Medical negligence or clinical negligence occurs when a healthcare professional fails to meet their duty of care when providing treatment to a patient and that patient suffers harm. It is a civil claim and falls under the tort of negligence. It is a complex and heavily nuanced area of law that can be difficult to navigate alone.
At its most basic, four things need to be established for a claim of this type to succeed:
The standard of proof is ‘on the balance of probabilities, in other words, there must be more than a 50% chance that each element is established.
It is well established in English law that a doctor/nurse/paramedic or any medical professional owes a duty of care to the patient that they are treating. The duty arises once a doctor has assumed responsibility for the patient’s care. In some circumstances, this duty of care extends beyond the immediate patient to include others. Examples include cases of wrongful pregnancy, where a failed sterilisation operation on a husband has been negligently carried out and lead to his wife falling pregnant. In addition, claims of psychiatric injury to people other than the primary victim can also be successful if strict criteria are met, as can cases where there has been a failure to prevent a patient from causing harm to others.
Secondly, you will need to establish that the medical professional fell below the standard expected of them when providing care to their patient. A healthcare professional will be judged against a reasonable body of their peers. A body of their peers will be asked to give their opinion on whether what occurred was standard practice and also what they would have done in that situation to help determine whether there was a breach of duty or not. This was further refined by a later case, which tells us that a responsible body of opinion must be logical and defensible. This is to stop poor practices from being allowed to continue because they had always happened before.
Harm is defined very broadly in terms of negligence claims and includes recognised physical and psychiatric injury. We will use medical records and impact statements to value your claim. It’s important to note here that all medical treatments and procedures have a certain level of risk involved in them. These will be explained to you beforehand and you will have the opportunity to consent or refuse before a procedure occurs unless it is an emergency. Unfortunately, a risk merely materialising and causing injury does not automatically give rise to a claim in negligence. There must have been a breach of duty by the professional that caused the injury.
Causation is by far the trickiest element to establish. It must be established that the HCP’s act/omission caused, in fact, the injury to the claimant. In other words, it must be shown that the injury would not have occurred but for the HCP’s act. In addition, it must also be established in law that the HCP caused the injury in law. This means that it must be fair, just and reasonable for the blame to lie with that HCP and there were no other contributing acts that made things worse.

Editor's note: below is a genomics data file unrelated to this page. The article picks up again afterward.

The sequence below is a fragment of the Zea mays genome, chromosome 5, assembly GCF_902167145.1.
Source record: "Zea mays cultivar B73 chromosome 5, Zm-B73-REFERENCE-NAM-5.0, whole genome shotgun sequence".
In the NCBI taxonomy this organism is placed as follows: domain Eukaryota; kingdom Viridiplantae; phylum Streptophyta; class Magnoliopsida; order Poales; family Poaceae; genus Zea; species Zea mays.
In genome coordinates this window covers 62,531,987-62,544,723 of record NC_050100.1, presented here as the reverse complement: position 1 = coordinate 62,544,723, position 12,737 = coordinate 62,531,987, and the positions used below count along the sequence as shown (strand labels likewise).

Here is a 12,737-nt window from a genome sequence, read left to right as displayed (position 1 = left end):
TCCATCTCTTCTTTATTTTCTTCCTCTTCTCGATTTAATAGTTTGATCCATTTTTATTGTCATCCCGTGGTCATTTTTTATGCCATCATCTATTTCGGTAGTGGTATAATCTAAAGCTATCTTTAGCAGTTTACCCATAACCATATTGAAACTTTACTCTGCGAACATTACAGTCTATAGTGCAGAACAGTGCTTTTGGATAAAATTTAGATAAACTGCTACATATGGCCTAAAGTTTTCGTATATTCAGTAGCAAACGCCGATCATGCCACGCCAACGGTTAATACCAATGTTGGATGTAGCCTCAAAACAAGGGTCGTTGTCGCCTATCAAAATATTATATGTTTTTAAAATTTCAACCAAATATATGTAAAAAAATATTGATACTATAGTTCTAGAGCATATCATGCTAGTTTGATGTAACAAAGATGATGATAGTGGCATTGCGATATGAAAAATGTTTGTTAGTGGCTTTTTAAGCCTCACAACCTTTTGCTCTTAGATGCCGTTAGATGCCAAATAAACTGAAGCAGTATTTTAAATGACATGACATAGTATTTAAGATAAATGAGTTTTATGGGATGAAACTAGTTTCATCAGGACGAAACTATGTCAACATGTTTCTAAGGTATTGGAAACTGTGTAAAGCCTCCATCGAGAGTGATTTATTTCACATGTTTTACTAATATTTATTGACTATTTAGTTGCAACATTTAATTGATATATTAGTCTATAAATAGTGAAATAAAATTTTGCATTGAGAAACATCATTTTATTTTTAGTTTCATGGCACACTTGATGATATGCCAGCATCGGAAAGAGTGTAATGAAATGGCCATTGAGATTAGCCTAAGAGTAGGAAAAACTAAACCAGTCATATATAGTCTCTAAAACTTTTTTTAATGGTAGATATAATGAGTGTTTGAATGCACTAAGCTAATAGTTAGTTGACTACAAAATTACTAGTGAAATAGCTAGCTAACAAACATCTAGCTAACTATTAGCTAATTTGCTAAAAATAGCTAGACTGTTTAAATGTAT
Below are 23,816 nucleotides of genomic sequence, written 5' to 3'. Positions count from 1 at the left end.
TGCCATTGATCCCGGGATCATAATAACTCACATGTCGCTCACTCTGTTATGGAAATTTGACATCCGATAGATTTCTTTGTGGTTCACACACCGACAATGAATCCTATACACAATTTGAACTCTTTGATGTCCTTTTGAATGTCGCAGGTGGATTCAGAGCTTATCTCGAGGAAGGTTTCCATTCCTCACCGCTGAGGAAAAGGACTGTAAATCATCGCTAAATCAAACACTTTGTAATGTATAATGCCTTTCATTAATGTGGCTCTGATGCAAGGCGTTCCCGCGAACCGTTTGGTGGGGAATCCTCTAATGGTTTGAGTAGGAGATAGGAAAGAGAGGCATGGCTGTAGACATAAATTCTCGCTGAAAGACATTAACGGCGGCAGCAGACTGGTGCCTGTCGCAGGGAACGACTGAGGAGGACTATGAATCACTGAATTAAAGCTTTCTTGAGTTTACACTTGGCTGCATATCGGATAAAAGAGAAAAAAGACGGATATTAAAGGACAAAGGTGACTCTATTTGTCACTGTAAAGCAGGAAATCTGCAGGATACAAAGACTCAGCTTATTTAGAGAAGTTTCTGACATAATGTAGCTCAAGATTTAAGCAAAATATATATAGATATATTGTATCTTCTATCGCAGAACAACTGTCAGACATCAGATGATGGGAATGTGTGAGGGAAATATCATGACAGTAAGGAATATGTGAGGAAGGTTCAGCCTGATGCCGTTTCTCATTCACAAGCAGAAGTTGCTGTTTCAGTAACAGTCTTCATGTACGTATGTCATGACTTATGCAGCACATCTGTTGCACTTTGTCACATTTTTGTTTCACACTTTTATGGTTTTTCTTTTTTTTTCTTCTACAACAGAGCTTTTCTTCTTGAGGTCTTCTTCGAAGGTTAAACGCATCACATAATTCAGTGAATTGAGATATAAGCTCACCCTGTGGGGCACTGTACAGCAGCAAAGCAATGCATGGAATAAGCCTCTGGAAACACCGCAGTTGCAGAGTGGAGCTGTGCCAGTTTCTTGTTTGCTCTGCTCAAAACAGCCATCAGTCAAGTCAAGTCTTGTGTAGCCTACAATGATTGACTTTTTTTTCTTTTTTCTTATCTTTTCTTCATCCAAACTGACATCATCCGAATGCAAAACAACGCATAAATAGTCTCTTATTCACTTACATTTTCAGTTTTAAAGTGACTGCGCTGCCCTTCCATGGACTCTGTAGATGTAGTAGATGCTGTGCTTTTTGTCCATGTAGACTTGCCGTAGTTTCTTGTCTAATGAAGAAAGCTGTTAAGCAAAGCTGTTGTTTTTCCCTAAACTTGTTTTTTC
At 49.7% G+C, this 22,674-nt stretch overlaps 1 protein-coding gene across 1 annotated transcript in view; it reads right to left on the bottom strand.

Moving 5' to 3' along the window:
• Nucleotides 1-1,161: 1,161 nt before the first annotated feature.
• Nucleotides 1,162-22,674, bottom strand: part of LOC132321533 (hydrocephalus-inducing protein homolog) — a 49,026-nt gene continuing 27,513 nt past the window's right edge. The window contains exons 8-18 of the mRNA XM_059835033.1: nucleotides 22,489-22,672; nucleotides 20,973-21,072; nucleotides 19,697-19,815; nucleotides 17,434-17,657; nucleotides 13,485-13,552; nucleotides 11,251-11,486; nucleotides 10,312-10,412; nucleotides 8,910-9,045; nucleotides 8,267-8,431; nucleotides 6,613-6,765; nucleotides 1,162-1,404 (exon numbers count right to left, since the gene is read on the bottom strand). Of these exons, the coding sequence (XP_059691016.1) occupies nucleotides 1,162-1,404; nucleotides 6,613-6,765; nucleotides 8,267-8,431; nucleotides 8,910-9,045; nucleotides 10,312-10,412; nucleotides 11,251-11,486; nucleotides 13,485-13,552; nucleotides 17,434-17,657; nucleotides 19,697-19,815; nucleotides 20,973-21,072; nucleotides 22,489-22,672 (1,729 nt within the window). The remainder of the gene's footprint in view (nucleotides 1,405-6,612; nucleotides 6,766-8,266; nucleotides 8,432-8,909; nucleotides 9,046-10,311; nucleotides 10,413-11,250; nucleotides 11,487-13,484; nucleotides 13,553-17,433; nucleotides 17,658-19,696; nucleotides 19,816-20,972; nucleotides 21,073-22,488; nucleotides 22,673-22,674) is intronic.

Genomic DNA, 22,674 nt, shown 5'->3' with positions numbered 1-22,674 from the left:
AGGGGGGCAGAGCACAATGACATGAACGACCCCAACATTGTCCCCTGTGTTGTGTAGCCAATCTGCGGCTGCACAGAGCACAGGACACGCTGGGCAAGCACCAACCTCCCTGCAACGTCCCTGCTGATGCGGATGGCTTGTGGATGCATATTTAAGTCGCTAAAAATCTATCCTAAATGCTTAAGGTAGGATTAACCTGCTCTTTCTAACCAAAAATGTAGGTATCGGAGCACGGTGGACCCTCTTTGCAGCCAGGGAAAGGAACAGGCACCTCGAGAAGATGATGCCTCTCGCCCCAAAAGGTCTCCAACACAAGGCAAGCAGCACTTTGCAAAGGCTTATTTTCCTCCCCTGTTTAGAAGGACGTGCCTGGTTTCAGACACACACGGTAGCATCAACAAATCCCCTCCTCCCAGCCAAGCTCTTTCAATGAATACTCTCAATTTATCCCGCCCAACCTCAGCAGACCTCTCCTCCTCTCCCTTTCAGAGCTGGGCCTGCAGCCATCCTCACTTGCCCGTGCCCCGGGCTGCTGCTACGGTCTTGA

This is because it is usually difficult to pinpoint exactly what contributed to the injury and say that on the balance of probabilities, without that specific act of negligence, the claimant would not have received the injury. For example, a patient might come to A&E following an injury to the head. Whilst in hospital, a doctor might negligently fail to diagnose a bleed on the brain, which left untreated causes permanent brain damage. However, it may be argued that the patient would have suffered brain damage regardless of receiving the correct treatment, therefore casting doubt over what caused the patient’s injury: the initial blow to the head, or the doctor’s failure to treat it. Expert witnesses will be called upon to give evidence in these sorts of disputes.
Furthermore, as modern medicine is a collaborative process, it is often a chain of unfortunate events that result in injury, further convoluting the sequence of events and adding in more uncertainty around which person or organisation should bear responsibility. However, this is for legal experts to sort out and we will assist you with your claim every step of the way.
Under section 11 of the Limitation Act 1980, medical negligence claims must be brought within 3 years of the alleged incident, so it’s really important that you get in touch with solicitors as quickly as possible to prevent your claim from being time-barred. There are two notable exceptions to this rule though. Firstly, if you suffered an injury due to medical negligence but were unaware of the injury, then the three-year clock will start from the time you were aware of it. Secondly, if you are bringing a claim on behalf of a child then the three years start when that child reaches 18 years of age. In other words, a child will have until they are 21 to claim for any medical negligence suffered before they were 18.
If you are successful in your medical negligence claim then the defendant may be ordered to pay compensation to you, known as “damages”. The overriding objective of this compensation is to put you back in the position you would have been in if the negligence had not occurred.
At Ackroyd, we recognise that no amount of money can make up for the harm you have suffered when undergoing medical treatment and that the process can be complicated. However, we will help you every step of the way to get the compensation you deserve to allow you to get on with the rest of your life.
 Barnett v Chelsea and Kensington Hospital  2 WLR 422
 McFarlane v Tayside Health Board  2 AC 59
 RE v Calderdale & Hunddersfield Foundation Trust  EWHC 824
 Palmer v Tees Health Authority  EWCA Civ 1533 (Claim failed in the case but a clear discussion of what would have to be established for a claim to succeed)
 Bolam v Friern Hospital Management Committee  1 WRL 583
 Bolitho v City & Hackney Health Authority  AC 232